Press Release / An Essay on the Prize in Life Science and Medicine 2005
The discovery of calcium-mediated signalling pathways in the regulation of cellular function has truly revolutionized the fields of life science and medicine. The knowledge gained on how various factors increase calcium mobilization and how calcium controls cellular activity has widely expanded the areas of cell and molecular biology, and has led to the development of novel therapeutic strategies ranging from the treatment of heart disease to the improvement of learning and memory. These discoveries represent one of the most important cell signalling pathways in biology and have changed forever the way we think about prevention and treatment of disease.
Cellular communication occurs through chemical signals such as hormones, neurotransmitters and nitric oxide, which act via specific receptors or receptive molecules and are linked to diverse intracellular and extracellular signalling pathways. Berridge's major achievement was to discover one such pathway that is linked to the hydrolysis of inositol lipids. This signalling system liberates two key second messengers, namely, IP3 (inositol 1,4,5-trisphosphate) and DAG (diacylglycerol). IP3 was discovered by Berridge, who showed that it functioned to release calcium from internal stores. This IP3/Ca2+ signalling system is of fundamental importance in regulating diverse cellular processes such as muscle contraction, cell growth and differentiation, secretion, fertilization, synaptic plasticity and information processing.
In the early 1970s, Berridge published a series of papers demonstrating that calcium and cyclic AMP functioned as separate and distinct signalling pathways that interacted with each other. Then, he published a series of papers leading to his discovery that IP3 was the messenger linking surface receptors to the mobilization of internal calcium (Biochem. J. 212: 849-858, 1983). Berridge's discovery that IP3 functioned as a messenger molecule started an avalanche of work on the metabolism of inositol phosphates and on the calcium mobilizing action of IP3.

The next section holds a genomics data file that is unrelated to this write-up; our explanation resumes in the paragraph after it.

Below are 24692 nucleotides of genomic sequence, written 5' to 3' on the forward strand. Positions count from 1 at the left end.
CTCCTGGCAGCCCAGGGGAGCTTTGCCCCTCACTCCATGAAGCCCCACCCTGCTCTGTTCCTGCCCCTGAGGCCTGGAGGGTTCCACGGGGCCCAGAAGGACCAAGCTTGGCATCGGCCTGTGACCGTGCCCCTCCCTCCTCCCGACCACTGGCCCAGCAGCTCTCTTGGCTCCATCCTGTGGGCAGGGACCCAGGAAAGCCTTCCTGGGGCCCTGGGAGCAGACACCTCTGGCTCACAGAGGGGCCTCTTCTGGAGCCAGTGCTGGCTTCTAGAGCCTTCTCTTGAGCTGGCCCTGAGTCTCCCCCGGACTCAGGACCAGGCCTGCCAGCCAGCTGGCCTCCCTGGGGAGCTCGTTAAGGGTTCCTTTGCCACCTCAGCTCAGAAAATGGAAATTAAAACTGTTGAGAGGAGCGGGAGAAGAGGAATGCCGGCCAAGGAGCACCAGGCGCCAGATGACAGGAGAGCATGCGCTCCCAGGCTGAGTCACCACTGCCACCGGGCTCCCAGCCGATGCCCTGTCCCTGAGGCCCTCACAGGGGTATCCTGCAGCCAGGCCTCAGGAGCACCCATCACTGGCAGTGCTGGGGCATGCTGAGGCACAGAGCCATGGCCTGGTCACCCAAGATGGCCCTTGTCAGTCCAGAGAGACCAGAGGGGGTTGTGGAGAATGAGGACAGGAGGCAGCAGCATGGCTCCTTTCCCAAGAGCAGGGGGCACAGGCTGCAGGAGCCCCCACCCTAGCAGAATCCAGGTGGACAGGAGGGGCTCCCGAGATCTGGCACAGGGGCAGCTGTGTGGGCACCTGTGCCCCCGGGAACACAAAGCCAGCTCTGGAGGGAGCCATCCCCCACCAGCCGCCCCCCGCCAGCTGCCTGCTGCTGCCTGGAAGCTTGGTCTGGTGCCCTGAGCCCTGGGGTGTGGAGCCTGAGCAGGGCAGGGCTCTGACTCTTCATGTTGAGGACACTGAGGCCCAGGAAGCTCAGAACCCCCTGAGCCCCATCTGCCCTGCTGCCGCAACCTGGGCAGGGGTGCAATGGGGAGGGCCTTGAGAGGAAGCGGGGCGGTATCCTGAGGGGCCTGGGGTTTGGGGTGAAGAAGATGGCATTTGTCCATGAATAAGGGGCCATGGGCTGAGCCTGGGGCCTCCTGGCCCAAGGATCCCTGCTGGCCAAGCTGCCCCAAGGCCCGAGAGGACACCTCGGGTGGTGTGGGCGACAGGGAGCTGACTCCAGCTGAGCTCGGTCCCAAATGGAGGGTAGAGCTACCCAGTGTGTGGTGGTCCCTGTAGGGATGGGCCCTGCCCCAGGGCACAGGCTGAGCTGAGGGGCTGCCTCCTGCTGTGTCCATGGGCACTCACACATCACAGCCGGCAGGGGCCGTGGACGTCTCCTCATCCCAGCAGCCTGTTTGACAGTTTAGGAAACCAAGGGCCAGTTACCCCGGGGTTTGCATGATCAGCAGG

Berridge's work on the spatial and temporal aspects of calcium signalling has laid the foundation for our current understanding of how information is encoded and decoded in the nervous system and in the cardiovascular system. His discoveries have impacted on widely diverse areas of biology and medicine such as memory and learning, cell growth, fertilization, myocardial contraction, glandular secretion and the mechanism of action of lithium.
The impact of these discoveries on the betterment of human kind has been astounding. The seminal contributions made by Berridge on IP3 and its role in calcium signalling made it possible to unravel numerous signalling pathways in biology and to show the links between such pathways and the central role played by calcium. The work of Berridge has had many practical consequences, not only in establishing a basis for our understanding of how cells are regulated but also in providing novel insights into a variety of human diseases.
Life Science and Medicine Selection Committee
The Shaw Prize
2 September 2005, Hong Kong